Moelis Sees Talent War Driving Junior Banker Pay Hikes
(Bloomberg) -- After the biggest windfall in years for junior bankers, with starting salaries increasing by 30% or more to as much as $120,000, Ken Moelis is prepared to bump up pay even further next year.
“We’re not doing it grudgingly. Business is booming,” the founding chairman and chief executive officer of Moelis & Co. said in an interview Thursday on Bloomberg Television. “The deal flow, if it continues to rise the way it does, we need the best talent in the world.”
Moelis, which has raised pay for first-year analysts to $110,000, is among the dozens of firms increasing salaries for the most-junior rank of investment banker -- to lure new recruits and prevent others from jumping to rivals or decamping for industries with a cushier lifestyle.
Across Wall Street, first-year analysts -- most of whom are fresh out of college -- now receive salaries of $100,000 to $120,000. Year-end bonuses can push those figures above $200,000, or almost triple the U.S. median household income.
So great is the demand for dealmaking advice that the industry had little choice but to offer more money and perks such as Peloton bikes to staff who typically do the grunt work of building Excel models and preparing PowerPoint presentations. With more than $3 trillion of deals so far in 2021, mergers and acquisitions globally are on a record pace.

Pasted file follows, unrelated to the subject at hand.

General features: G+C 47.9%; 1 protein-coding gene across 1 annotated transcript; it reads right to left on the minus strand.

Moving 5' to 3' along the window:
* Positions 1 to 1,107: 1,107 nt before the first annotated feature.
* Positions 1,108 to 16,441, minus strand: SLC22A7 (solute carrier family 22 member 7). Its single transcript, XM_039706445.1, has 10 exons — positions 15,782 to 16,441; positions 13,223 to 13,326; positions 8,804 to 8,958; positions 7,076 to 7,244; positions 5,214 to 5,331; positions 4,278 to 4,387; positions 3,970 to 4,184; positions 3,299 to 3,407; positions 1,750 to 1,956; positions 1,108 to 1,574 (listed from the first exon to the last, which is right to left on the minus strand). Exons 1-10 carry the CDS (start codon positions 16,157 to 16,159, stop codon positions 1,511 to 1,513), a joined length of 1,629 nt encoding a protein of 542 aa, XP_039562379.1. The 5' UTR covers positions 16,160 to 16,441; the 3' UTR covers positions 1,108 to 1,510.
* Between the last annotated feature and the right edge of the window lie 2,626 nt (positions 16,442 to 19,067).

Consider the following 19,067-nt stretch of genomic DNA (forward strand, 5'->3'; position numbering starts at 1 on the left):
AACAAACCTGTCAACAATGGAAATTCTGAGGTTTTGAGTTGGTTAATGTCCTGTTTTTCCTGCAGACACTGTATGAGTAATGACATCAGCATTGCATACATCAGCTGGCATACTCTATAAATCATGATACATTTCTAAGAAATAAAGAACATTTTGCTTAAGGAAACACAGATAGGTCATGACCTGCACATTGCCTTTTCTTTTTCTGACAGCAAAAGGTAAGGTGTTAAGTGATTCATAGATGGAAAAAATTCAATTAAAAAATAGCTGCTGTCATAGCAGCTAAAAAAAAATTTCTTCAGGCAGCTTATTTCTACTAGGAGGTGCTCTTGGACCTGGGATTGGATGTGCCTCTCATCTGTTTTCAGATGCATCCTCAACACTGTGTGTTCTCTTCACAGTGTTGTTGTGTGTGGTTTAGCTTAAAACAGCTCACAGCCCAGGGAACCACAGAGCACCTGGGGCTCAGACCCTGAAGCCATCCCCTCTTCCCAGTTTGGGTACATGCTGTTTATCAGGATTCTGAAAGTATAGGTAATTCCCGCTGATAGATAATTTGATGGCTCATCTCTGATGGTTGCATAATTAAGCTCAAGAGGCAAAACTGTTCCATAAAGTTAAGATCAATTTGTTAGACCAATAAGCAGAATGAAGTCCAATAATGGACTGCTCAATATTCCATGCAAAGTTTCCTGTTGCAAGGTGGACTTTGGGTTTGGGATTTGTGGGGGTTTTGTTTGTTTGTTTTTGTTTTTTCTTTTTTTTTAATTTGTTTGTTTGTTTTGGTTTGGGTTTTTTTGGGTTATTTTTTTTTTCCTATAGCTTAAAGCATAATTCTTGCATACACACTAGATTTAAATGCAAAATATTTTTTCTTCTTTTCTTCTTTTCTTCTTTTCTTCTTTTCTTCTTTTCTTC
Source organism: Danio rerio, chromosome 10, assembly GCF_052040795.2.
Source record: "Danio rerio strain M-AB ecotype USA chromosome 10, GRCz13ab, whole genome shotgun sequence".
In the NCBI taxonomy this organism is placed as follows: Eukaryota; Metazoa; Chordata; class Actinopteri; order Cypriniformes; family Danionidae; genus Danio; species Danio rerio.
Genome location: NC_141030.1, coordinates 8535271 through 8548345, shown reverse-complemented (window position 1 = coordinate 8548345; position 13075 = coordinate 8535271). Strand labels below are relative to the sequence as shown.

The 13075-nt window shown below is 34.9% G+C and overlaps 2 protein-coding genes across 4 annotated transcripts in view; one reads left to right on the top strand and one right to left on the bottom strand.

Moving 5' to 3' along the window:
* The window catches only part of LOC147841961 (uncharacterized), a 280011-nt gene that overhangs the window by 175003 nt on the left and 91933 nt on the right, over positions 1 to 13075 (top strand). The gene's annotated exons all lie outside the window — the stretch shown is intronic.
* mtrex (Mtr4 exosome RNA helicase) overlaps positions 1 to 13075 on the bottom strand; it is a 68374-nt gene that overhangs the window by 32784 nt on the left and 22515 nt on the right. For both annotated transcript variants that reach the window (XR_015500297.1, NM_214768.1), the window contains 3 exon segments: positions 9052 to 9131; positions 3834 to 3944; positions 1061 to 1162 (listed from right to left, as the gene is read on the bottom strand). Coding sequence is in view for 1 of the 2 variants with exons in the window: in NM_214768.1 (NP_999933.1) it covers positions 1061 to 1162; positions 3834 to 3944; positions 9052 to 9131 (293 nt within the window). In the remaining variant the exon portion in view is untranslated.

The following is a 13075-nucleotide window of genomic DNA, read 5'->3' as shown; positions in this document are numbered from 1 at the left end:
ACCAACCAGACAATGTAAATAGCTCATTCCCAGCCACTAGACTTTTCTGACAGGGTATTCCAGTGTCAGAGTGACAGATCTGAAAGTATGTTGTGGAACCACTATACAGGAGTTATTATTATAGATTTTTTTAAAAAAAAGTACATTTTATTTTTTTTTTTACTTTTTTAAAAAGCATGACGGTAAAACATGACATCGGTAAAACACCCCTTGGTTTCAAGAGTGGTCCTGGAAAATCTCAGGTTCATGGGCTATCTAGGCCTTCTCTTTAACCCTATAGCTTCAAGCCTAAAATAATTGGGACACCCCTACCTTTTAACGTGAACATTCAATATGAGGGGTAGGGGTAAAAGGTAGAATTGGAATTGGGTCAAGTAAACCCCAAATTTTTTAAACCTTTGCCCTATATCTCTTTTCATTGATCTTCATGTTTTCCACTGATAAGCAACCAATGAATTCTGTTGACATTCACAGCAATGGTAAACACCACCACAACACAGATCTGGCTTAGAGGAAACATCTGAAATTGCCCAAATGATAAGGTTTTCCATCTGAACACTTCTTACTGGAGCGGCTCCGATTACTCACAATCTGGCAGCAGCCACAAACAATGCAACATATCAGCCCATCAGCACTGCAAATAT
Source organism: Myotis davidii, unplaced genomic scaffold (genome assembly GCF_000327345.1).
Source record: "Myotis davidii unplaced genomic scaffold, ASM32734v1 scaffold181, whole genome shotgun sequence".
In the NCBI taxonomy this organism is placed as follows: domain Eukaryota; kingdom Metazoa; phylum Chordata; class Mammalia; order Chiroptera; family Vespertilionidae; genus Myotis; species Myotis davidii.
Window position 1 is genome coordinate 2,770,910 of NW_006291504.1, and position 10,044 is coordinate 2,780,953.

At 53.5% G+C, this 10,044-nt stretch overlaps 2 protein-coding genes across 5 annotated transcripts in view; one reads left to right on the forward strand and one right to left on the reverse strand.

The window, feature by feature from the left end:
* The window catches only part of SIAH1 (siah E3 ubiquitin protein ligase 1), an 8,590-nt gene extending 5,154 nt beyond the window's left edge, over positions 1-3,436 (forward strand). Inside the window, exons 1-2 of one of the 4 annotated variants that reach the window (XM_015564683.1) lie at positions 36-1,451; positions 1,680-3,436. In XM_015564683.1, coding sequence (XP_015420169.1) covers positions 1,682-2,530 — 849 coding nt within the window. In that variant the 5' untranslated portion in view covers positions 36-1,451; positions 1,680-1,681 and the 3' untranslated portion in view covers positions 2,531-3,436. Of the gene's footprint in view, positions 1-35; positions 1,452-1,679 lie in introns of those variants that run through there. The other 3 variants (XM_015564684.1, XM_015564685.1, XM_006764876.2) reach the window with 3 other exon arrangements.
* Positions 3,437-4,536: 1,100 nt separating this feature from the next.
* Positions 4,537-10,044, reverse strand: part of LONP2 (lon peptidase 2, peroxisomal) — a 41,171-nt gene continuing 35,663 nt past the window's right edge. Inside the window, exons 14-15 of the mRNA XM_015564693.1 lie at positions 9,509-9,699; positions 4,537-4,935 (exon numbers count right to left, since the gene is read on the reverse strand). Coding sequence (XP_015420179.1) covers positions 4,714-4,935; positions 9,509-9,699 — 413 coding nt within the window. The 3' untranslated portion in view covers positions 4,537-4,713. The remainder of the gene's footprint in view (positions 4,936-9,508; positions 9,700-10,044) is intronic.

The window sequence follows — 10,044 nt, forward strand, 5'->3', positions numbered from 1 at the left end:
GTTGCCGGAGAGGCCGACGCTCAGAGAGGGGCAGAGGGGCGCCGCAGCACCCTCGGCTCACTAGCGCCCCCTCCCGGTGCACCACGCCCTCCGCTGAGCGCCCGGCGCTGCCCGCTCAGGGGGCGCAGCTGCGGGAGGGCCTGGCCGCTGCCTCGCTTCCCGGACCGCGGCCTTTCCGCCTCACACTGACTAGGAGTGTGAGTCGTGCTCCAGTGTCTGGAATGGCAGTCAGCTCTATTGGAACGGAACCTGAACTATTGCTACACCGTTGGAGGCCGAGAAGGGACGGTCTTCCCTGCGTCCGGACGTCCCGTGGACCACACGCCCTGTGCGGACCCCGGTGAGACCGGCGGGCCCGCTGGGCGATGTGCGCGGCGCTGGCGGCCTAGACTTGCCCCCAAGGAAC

Moelis, who recalled making $35,000 a year and sleeping under his desk many nights as a twentysomething at Drexel Burnham Lambert, said he sympathizes with young bankers who endured long hours working from home during the pandemic. He said many are tempted by opportunities in venture capital and technology.
A similar dynamic is playing out throughout the ranks of investment banking. Evercore Inc. boosted salaries for first-year associates -- the rank immediately above analyst -- to $185,000 from $150,000.
“We definitely expect to and are paying people more than we ever have,” Moelis said. “They’re working harder than they ever have, and technology is making them extremely productive.”
In the 12 months ending June 30, New York-based Moelis spent almost $687 million on compensation and benefits, up from $559 million in the previous four quarters. It now requires so much money to run a competitive M&A business that Moelis said there’s no way he could recruit talent away from big banks to start a firm the way he did Moelis & Co. in 2007.
“I don’t think you could form another company like ours right now,” he said. “It would cost a couple of billion dollars, I think, just to unravel the deferred-compensation structures.”
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